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IBM Buys the Actual Clouds With Recent Purchase of The Weather Channel’s Digital Assets

Published onDec 02, 2015
IBM Buys the Actual Clouds With Recent Purchase of The Weather Channel’s Digital Assets

On October 28th, IBM announced its purchase of the Weather Company data assets.  This deal is reportedly valued at more than two billion dollars.  This purchase only included the Weather Company’s digital and data assets, including Weather Underground,, the WSI, and the company’s data driven business-to business arm.  What this purchase does not include is the company’s flagship network, which has recently been struggling with lost profits as there is a decline in year-to-year viewership of 7.6%.

IBM’s Watson computer, Yorktown Heights, NY

IBM plans to use their super computer, Watson, and pair it with the Weather Company’s powerful data ingestion platform.  The Weather Company’s data ingestion platform is records “maybe 15 times more data than even Google…[it] is the largest source of crowd sourced and engineered environmental data on the planet” states Ted Schadler, research analyst.  IBM hopes to use this pairing to create a predictive weather analytics solution that can transform industries and give them a cutting edge advantage over one of the most unpredictable elements—the weather.

The move signals a commitment by IBM to broaden its offerings as it focuses on new projects, especially after a year with rocky financials and a “disappointing” outlook for 2015.  The impact of this purchase is not likely to be seen directly by consumers in the near future.  At its core, IBM is a tech and consulting company with business to business as its bread and butter priorities.  This new acquisition can help businesses cope with the weather, one of their most expensive, uncontrollable variables to business costs.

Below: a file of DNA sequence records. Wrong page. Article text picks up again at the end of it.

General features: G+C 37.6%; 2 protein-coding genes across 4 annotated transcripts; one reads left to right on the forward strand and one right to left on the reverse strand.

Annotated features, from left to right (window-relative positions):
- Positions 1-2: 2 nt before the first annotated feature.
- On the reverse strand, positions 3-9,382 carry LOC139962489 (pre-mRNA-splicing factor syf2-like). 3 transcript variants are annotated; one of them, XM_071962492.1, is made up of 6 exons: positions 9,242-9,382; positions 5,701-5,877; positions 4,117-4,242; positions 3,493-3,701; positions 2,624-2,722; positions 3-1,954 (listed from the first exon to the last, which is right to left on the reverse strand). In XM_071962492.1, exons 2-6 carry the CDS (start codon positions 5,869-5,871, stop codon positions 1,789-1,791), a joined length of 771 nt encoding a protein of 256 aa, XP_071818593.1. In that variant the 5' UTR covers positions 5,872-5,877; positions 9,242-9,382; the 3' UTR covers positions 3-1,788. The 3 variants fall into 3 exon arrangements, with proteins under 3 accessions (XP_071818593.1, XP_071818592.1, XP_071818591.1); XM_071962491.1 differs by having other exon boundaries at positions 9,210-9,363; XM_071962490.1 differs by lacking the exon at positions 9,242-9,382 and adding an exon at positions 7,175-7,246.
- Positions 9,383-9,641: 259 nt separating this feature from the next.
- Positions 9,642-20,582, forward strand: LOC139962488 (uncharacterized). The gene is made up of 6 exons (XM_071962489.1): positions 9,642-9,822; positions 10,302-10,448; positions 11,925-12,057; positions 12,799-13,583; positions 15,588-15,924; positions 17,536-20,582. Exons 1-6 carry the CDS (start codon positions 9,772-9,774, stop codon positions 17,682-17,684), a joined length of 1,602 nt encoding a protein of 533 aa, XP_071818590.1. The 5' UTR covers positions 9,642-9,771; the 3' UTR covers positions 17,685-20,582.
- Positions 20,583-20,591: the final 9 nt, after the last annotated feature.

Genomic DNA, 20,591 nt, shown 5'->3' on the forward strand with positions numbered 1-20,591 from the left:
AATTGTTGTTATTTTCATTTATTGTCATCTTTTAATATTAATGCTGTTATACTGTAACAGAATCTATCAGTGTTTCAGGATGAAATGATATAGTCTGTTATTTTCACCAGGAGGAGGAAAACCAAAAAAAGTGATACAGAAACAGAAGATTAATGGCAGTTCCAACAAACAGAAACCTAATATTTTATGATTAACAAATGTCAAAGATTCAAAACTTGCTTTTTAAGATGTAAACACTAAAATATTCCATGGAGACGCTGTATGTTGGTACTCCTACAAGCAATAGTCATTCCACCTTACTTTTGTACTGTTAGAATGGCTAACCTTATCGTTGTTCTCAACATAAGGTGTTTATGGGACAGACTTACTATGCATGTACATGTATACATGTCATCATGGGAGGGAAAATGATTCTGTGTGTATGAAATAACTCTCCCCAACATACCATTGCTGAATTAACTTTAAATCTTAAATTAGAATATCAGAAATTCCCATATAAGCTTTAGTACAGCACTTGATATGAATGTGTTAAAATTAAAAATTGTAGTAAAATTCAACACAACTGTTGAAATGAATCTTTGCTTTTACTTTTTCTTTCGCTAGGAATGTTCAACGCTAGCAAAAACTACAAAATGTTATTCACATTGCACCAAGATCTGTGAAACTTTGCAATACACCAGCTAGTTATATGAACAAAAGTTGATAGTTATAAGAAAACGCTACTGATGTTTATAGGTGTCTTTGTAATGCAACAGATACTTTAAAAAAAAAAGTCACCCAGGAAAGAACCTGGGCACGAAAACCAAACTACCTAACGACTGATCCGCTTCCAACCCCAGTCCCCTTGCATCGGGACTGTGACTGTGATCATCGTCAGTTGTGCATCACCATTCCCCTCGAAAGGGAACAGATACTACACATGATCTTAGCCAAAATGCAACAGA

Listed are different ways even a slight improvement in the accuracy and localization of weather predictions can help business:

  1. Insurance companies that can text policyholders on how to handle their assets, such as cars or homes, with impending disasters.  Hail damage alone costs insurance companies over 1 billion dollars a year.

  2. Retailers predicting boom or busts in markets based on weather, so they can purchase inventory

  3. Home builders scheduling work

  4. Self-driving cars programed with weather predictions to help the vehicles better prepare for what is ahead

IBM spokeswoman Laurie Friedman confirmed that IBM has big plans, similar to the list above, for using this acquisition of weather data as the core of a potentially decades-long growth strategy:

“With this acquisition, IBM is going to harness one of the largest big data opportunities in the world — weather.  Weather is probably the single largest swing factor in business performance — it impacts 1/3 of the world’s GDP and in the U.S. alone, weather is responsible for about half a trillion dollars in impact. Weather affects every aspect of the economy – energy usage, travel and transportation, new construction, agricultural yields, mall and restaurant traffic, etc.”

*Sarah Wesley Wheaton is in her second year at Wake Forest University School of Law. She holds a Bachelor of Arts from UNC-Chapel Hill in Communications with a concentration in New Media and minors in History and Cinema. A former app developer, she is interested in working with established and emerging businesses in corporate, technology and new media matters. She adores dogs, recently rescuing a seventy-five pound Golden Retriever/linebacker named Chewbacca.

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